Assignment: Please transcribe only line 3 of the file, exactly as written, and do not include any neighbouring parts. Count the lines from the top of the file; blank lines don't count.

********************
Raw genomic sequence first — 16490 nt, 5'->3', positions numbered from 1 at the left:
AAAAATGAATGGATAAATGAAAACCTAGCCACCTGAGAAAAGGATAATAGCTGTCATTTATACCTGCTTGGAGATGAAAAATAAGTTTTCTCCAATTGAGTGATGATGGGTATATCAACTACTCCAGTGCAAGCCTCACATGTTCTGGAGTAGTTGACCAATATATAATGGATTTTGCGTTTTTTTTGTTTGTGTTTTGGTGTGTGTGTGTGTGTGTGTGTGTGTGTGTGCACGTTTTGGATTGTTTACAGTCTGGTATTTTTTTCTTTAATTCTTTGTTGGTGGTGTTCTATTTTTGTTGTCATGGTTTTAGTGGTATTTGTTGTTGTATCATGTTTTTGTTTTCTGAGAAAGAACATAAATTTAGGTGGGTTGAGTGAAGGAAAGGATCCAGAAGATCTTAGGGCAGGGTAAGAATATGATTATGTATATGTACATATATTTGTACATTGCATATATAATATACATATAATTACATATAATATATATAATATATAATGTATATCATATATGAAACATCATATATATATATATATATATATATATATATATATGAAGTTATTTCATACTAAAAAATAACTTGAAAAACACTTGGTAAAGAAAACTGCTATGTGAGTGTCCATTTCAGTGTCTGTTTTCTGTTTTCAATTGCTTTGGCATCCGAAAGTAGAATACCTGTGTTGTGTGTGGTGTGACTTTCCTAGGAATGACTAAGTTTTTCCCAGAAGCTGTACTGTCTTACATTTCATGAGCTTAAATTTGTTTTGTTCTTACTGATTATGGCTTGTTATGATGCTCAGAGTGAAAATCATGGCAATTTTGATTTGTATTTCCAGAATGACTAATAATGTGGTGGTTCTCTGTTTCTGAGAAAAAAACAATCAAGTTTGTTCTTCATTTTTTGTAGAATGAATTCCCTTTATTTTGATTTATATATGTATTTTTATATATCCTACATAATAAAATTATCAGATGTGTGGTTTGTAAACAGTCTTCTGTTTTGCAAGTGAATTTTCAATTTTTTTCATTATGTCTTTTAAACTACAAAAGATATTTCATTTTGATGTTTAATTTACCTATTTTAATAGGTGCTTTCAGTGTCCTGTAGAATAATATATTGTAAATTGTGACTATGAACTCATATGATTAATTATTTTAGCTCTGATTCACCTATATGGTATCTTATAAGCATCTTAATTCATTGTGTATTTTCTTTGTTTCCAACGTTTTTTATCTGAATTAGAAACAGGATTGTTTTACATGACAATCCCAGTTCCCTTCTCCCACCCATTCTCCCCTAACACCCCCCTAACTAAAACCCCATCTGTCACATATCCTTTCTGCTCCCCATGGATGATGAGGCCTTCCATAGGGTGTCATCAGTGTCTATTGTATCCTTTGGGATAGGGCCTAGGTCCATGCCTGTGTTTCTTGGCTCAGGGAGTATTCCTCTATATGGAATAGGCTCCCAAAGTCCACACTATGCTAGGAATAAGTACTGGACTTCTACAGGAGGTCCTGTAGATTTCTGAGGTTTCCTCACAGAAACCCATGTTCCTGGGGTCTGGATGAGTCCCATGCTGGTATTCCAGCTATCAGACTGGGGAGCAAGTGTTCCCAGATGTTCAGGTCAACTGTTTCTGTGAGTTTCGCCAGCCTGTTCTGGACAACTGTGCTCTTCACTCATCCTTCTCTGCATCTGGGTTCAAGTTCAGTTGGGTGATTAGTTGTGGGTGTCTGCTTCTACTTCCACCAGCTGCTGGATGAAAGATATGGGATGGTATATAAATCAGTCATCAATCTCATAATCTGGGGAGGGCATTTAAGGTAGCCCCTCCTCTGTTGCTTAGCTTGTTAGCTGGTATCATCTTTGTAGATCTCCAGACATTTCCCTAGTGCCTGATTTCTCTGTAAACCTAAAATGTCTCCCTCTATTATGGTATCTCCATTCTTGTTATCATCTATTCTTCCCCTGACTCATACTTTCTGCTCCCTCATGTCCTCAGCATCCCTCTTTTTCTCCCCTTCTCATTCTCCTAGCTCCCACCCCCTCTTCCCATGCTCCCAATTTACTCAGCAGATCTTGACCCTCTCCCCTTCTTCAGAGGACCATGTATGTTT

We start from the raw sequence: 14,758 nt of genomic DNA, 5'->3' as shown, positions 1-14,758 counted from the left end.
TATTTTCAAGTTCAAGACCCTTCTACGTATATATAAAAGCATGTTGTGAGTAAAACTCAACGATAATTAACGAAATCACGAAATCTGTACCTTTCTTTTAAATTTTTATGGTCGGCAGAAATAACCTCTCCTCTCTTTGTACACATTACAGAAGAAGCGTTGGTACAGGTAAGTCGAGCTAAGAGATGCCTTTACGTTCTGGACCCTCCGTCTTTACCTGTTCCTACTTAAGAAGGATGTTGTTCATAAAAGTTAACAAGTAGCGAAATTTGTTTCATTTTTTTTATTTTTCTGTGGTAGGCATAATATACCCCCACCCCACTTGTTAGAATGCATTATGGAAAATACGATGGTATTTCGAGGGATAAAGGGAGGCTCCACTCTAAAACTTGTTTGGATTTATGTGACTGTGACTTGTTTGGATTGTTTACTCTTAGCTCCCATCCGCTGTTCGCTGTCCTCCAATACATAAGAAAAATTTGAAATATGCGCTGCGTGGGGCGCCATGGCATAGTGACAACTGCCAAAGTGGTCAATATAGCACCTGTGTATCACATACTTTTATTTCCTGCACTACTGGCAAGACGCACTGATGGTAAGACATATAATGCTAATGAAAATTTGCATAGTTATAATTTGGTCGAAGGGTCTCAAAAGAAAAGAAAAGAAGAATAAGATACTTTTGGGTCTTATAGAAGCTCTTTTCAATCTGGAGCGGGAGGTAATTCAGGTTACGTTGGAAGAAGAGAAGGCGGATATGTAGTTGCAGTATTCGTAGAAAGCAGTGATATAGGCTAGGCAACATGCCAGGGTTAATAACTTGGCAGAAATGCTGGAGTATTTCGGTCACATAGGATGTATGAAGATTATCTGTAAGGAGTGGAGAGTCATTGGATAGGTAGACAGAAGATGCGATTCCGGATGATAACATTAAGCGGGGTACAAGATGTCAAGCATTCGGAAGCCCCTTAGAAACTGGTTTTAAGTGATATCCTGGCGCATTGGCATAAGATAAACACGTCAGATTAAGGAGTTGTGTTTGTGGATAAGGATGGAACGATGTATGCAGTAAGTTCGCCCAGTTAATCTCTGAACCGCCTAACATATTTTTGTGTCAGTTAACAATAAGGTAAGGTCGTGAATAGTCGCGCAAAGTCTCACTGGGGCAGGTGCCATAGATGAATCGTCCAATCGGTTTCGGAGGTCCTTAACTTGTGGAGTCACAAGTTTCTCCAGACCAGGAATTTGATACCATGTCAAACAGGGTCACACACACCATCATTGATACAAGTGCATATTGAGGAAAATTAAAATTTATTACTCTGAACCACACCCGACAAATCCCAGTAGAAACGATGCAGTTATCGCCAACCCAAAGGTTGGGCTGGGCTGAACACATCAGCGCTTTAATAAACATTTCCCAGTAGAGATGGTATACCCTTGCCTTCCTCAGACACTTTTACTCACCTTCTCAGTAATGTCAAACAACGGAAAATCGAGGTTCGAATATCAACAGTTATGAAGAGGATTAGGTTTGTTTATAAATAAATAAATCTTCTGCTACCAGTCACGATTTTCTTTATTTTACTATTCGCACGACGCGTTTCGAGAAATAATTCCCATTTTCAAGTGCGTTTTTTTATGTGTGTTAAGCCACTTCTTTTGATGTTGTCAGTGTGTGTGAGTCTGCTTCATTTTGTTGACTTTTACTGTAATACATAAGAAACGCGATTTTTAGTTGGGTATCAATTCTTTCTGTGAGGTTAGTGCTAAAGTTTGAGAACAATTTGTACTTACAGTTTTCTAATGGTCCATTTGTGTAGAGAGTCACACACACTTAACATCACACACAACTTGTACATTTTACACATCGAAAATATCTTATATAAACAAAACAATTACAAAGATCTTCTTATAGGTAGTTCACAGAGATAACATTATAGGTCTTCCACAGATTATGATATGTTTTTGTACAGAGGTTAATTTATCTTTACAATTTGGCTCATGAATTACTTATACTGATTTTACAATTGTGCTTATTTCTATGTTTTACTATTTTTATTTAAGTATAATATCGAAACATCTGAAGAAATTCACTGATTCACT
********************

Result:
We start from the raw sequence: 14,758 nt of genomic DNA, 5'->3' as shown, positions 1-14,758 counted from the left end.